I have used and enjoyed Meteor since 2013. It has had its ups and downs, but the fact of the matter is that it has from the beginning already solved problems which we are re-solving every day. A recent client job I worked on illustrates this perfectly.
For this job I was asked to build a React frontend to an already-existing RESTful API. There were a number of things I needed to figure out in order to build this.
1. Choose an HTTP library
I, like most people, use an abstraction for making HTTP requests in JS. Since I was not using jQuery in this project, I had to shoose another one. I chose SuperAgent which is wonderful for the job.
2. Build a Network Call Abstraction
This API had over forty separate endpoints, many of which had to be called in order to load data for a single page. I did not want to make http calls directly from my view components, so it was important to have an abstraction I could call which was configured specifically for each endpoint.
3. Build a CRUD abstraction
Now, my network controller took care of the network calls, but I wanted to provide an easy abstraction for making CRUD (
delete) calls from my view components. I could have used something like Backbone models and written a custom
Backbone.sync() method, but with the vast number of endpoints and combinations of calls it would be more difficult than just making my own.
4. Build a Caching System
It occurred to me while doing this that I needed a caching system as well, so the user would not have to wait for network calls with each page loaded. So, I would need to set up a way to keep track of data which had already been fetched from the server, so for each page the user would be initially shown the last set of data, then updated with the latest as soon as the network call finished.
5. Set Intervals
Some of the data needed to be kept up-to-date in real time (comments, etc.). So it was necessary to set intervals for getting updated data from the server and delivering it to the views. I also had to make sure I was cleaning up all these intervals as components were dismounted.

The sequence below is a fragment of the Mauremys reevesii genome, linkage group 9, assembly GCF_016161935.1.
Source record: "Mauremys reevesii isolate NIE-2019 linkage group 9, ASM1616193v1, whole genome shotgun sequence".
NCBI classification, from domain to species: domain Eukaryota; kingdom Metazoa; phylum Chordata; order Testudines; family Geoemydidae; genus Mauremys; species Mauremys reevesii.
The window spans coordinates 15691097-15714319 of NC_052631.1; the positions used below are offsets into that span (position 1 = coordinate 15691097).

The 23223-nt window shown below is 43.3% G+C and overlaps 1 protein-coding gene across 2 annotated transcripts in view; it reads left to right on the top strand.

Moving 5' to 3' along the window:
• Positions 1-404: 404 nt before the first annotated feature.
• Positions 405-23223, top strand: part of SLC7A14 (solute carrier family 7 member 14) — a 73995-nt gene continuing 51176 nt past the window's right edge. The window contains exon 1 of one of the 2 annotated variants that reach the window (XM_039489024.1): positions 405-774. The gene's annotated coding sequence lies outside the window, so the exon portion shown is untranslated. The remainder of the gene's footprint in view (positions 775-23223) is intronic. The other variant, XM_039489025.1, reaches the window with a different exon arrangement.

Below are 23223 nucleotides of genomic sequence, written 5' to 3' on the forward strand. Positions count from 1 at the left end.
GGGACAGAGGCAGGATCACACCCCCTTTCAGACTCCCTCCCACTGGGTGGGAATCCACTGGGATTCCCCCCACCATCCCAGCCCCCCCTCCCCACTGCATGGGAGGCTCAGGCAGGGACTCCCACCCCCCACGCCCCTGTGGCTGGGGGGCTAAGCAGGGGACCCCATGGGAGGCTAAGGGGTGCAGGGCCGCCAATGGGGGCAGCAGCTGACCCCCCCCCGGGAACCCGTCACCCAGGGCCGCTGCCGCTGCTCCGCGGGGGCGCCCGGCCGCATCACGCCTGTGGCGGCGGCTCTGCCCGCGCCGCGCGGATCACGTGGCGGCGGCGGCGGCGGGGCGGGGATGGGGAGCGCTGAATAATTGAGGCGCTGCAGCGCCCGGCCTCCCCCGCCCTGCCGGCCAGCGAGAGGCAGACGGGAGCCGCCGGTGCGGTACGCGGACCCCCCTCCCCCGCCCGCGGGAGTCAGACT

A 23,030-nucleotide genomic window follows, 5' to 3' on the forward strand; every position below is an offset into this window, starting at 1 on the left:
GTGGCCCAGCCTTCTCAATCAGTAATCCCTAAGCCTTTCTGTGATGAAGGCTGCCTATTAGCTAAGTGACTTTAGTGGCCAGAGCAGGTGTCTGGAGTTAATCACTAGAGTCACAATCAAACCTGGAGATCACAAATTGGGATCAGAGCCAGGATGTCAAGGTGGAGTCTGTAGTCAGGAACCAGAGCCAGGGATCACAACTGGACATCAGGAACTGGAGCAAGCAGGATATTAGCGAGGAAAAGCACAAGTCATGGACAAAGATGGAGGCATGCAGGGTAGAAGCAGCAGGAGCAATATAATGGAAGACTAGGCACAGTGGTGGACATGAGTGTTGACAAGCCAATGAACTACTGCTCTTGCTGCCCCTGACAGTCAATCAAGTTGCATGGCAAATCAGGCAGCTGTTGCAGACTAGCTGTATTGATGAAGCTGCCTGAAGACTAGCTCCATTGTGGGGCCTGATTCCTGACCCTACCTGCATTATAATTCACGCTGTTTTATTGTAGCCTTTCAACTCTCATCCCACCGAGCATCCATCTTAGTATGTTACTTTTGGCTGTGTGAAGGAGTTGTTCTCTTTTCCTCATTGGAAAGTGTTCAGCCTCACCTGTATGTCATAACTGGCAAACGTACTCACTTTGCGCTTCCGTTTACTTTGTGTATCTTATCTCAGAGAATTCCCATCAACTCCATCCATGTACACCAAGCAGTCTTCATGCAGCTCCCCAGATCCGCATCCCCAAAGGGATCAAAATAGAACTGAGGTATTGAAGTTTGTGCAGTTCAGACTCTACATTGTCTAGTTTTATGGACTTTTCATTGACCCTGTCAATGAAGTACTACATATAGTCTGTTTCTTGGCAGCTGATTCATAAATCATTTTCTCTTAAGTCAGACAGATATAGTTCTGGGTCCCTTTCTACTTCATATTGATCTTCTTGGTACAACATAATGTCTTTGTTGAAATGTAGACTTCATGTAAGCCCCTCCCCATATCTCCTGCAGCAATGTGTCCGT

In the end, I spent many hours just handling data rather than focusing on the UI (you know, what the user actually sees!). It was frustrating at times, but in the end I built a product which does the trick and does it well.
Now I am done with that project and am back to working on two production apps with Meteor. As soon as I opened up my editor, I let out a satisfied sigh, knowing that I wouldn't once again have to worry about solving issues which Meteor solved long ago.
Meteor has its problems, but for many applications--even in Meteor's current state--there is nothing to compare to it. You don't need to worry about HTTP calls, network or CRUD abstractions, you don't need to worry about caching data or manually setting intervals. Those are all taken care of for me!
In Meteor I set strict publication rules on the server and subscribe to the data I want on the client. I make a few app-wide subscriptions, and then I have a number of route-level subscriptions. I then write stateless React components which are fed real-time data from Meteor (in the past I have built my own data containers, but these days I love Arunoda's react-composer package).
Meteor has its problems, but it is getting better every day. There is still no solution out there like it. Nothing solves all the problems it solves and does it in such a slick and straightforward way. I do not need to keep solving these problems for myself. Instead, I can use Meteor and MiniMongo to handle HTTP calls, data caching, queries, and live updating.
Meteor does what it does and does it well. It allows me to focus on the UI, to focus on the things my clients and their users ultimately care about. That's something worth celebrating. That's a breath of fresh air in the often drab and repetitive world of software development. That's a breath of fresh Meteor.